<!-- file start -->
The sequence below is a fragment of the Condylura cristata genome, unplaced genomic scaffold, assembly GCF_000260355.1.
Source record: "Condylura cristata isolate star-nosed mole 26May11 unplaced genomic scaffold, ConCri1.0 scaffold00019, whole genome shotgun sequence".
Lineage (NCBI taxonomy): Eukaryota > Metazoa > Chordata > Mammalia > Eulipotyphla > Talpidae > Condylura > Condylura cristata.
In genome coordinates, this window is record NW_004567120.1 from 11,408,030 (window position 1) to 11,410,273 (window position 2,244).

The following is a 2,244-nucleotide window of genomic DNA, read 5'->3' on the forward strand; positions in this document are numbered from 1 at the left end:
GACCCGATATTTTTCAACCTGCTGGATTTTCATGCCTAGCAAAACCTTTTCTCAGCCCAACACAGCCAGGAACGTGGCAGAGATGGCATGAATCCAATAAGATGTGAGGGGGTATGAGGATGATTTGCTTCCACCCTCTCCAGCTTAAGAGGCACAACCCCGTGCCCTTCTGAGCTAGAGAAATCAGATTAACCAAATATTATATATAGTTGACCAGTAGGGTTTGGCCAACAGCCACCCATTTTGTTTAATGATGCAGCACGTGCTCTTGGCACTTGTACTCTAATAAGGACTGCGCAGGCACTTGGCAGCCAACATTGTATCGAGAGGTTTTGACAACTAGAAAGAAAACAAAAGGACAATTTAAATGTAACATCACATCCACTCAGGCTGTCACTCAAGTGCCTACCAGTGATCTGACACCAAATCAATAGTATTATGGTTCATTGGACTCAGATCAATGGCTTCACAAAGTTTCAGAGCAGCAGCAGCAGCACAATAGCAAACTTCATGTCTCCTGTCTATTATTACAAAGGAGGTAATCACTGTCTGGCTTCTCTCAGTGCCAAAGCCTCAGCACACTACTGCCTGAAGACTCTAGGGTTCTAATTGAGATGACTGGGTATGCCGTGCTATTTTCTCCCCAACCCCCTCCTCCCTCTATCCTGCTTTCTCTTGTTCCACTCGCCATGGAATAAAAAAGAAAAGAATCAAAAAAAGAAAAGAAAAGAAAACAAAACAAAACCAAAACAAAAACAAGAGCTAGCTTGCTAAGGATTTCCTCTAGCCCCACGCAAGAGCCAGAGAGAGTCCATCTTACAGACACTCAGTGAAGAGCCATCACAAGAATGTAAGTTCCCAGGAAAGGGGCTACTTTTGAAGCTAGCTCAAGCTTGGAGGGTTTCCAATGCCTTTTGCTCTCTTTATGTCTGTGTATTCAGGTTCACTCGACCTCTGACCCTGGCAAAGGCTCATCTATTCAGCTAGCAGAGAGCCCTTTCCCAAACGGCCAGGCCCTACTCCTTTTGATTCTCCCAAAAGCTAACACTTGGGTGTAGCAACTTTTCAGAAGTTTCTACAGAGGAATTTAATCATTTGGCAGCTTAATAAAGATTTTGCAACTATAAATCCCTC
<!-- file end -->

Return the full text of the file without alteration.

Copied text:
The sequence below is a fragment of the Condylura cristata genome, unplaced genomic scaffold, assembly GCF_000260355.1.
Source record: "Condylura cristata isolate star-nosed mole 26May11 unplaced genomic scaffold, ConCri1.0 scaffold00019, whole genome shotgun sequence".
Lineage (NCBI taxonomy): Eukaryota > Metazoa > Chordata > Mammalia > Eulipotyphla > Talpidae > Condylura > Condylura cristata.
In genome coordinates, this window is record NW_004567120.1 from 11,408,030 (window position 1) to 11,410,273 (window position 2,244).

The following is a 2,244-nucleotide window of genomic DNA, read 5'->3' on the forward strand; positions in this document are numbered from 1 at the left end:
GACCCGATATTTTTCAACCTGCTGGATTTTCATGCCTAGCAAAACCTTTTCTCAGCCCAACACAGCCAGGAACGTGGCAGAGATGGCATGAATCCAATAAGATGTGAGGGGGTATGAGGATGATTTGCTTCCACCCTCTCCAGCTTAAGAGGCACAACCCCGTGCCCTTCTGAGCTAGAGAAATCAGATTAACCAAATATTATATATAGTTGACCAGTAGGGTTTGGCCAACAGCCACCCATTTTGTTTAATGATGCAGCACGTGCTCTTGGCACTTGTACTCTAATAAGGACTGCGCAGGCACTTGGCAGCCAACATTGTATCGAGAGGTTTTGACAACTAGAAAGAAAACAAAAGGACAATTTAAATGTAACATCACATCCACTCAGGCTGTCACTCAAGTGCCTACCAGTGATCTGACACCAAATCAATAGTATTATGGTTCATTGGACTCAGATCAATGGCTTCACAAAGTTTCAGAGCAGCAGCAGCAGCACAATAGCAAACTTCATGTCTCCTGTCTATTATTACAAAGGAGGTAATCACTGTCTGGCTTCTCTCAGTGCCAAAGCCTCAGCACACTACTGCCTGAAGACTCTAGGGTTCTAATTGAGATGACTGGGTATGCCGTGCTATTTTCTCCCCAACCCCCTCCTCCCTCTATCCTGCTTTCTCTTGTTCCACTCGCCATGGAATAAAAAAGAAAAGAATCAAAAAAAGAAAAGAAAAGAAAACAAAACAAAACCAAAACAAAAACAAGAGCTAGCTTGCTAAGGATTTCCTCTAGCCCCACGCAAGAGCCAGAGAGAGTCCATCTTACAGACACTCAGTGAAGAGCCATCACAAGAATGTAAGTTCCCAGGAAAGGGGCTACTTTTGAAGCTAGCTCAAGCTTGGAGGGTTTCCAATGCCTTTTGCTCTCTTTATGTCTGTGTATTCAGGTTCACTCGACCTCTGACCCTGGCAAAGGCTCATCTATTCAGCTAGCAGAGAGCCCTTTCCCAAACGGCCAGGCCCTACTCCTTTTGATTCTCCCAAAAGCTAACACTTGGGTGTAGCAACTTTTCAGAAGTTTCTACAGAGGAATTTAATCATTTGGCAGCTTAATAAAGATTTTGCAACTATAAATCCCTC